The Cars That Ate Paris: Peter Weir (1974)
Before Mad Max, there was the B-grade brilliance of The Cars That Ate Paris. This debut film by Peter Weir is certainly flawed, and there a few “first filmish” lapses. What it lacks in polish and budget, it more than makes up for in originality. The Cars That Ate Paris follows an unemployed drifter who after a car accident, finds himself stranded in the (fictional) rural town of Paris, Australia. Initially unbeknownst to the drifter, the rural town orchestrate car accidents, rob their victims, and carry out sinister medical experiments on the survivors. The Cars That Ate Paris brings to mind Mad Max, The Wicker Man, J.G Ballard, Australian gothic, and the “spaghetti western” to produce one of the more unhinged but memorable and enjoyable films of the Australian New Wave.
It must be mentioned, Weir is not being “weird” simply for the sake of it, but uses this eccentric premise to satirise many of Australia’s outdated nation-building myths. Stanley Kubrick himself has cited it as one of his favourite films, but whether that is a selling point or a scathing indictment is for you to decide.
Newsfront: Phillip Noyce (1978)
This is David Stratton’s favourite Australian film, and deservedly so. Set between 1948-1956, Newsfront follows an intrepid group of cinematographers and reporters in its celebration of the newsreel footage of yesteryear. Like many films of the Australian film revival, Newsfront revisits Australia’s post-war history, critiquing the conservatism of the Menzies era with its clearly pro-Labor perspective. The film also contains an astute metacommentary on the Australian media industry itself, both the difficulties in its financing and production, and the looming threat of being completely overtaken by American media products.
Newsfront surely features one of the most memorable ensemble casts in Australian film history, including Bill Hunter, Wendy Hughes, and Bryan Brown. However, accolades have to go to Phillip Noyce, whose wonderful direction and attention to detail create a compelling and humanistic piece of social and cultural history. This is essential viewing for anybody looking to delve into the highlights of Australian cinema.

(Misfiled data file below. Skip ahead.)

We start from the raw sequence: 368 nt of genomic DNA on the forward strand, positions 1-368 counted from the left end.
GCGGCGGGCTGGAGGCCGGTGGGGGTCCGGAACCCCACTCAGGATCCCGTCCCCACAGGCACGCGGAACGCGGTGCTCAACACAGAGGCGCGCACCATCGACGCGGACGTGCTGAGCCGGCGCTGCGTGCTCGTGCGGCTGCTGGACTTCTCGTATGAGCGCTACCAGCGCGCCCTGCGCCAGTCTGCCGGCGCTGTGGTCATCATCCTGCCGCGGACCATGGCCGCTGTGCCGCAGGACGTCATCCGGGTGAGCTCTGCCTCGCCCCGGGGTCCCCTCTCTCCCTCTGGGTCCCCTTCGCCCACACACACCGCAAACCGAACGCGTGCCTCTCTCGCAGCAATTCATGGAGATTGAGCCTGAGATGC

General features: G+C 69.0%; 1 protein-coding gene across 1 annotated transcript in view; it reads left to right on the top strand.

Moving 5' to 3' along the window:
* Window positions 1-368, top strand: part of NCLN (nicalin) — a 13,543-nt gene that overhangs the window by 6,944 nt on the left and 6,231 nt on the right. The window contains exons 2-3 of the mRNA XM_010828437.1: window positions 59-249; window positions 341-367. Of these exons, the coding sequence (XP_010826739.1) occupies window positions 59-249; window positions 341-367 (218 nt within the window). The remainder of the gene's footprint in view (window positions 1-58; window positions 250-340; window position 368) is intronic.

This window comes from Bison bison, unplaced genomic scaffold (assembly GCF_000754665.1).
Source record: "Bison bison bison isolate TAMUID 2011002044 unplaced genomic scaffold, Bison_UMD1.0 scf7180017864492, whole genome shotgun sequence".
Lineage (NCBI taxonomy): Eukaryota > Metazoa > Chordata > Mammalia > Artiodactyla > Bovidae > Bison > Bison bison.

Originally a made for television film, Peter Weir has stated that he largely wrote The Plumber upon finding himself in a period with little work. Despite the obvious production and financial constraints- or perhaps because of them- The Plumber’s tightly written script provides us with the best black comedy of the Australian film renaissance. The premise of the film is simple enough, a plumber arrives at a young woman’s house (an anthropology graduate student married to a professor) and insists her pipes need fixing, only to become increasingly more overbearing and unhinged as the film develops. This provides the basis for the darkly comedic moments of the film, but also its shrewd social commentary.
Weir cultivates a reading of the encounter between the plumber and the student on multiple levels. There is a gendered struggle between an imposing man and a timid woman, but there is also a class struggle between the working class and the white liberal intellectual. It explores the interplay of these dynamics without being reductionist or patronising. Aided by pitch perfect performances from Judy Morris and Ivar Kants, The Plumber is another testament to the versatility of Peter Weir, one of the most talented directors Australia has ever produced.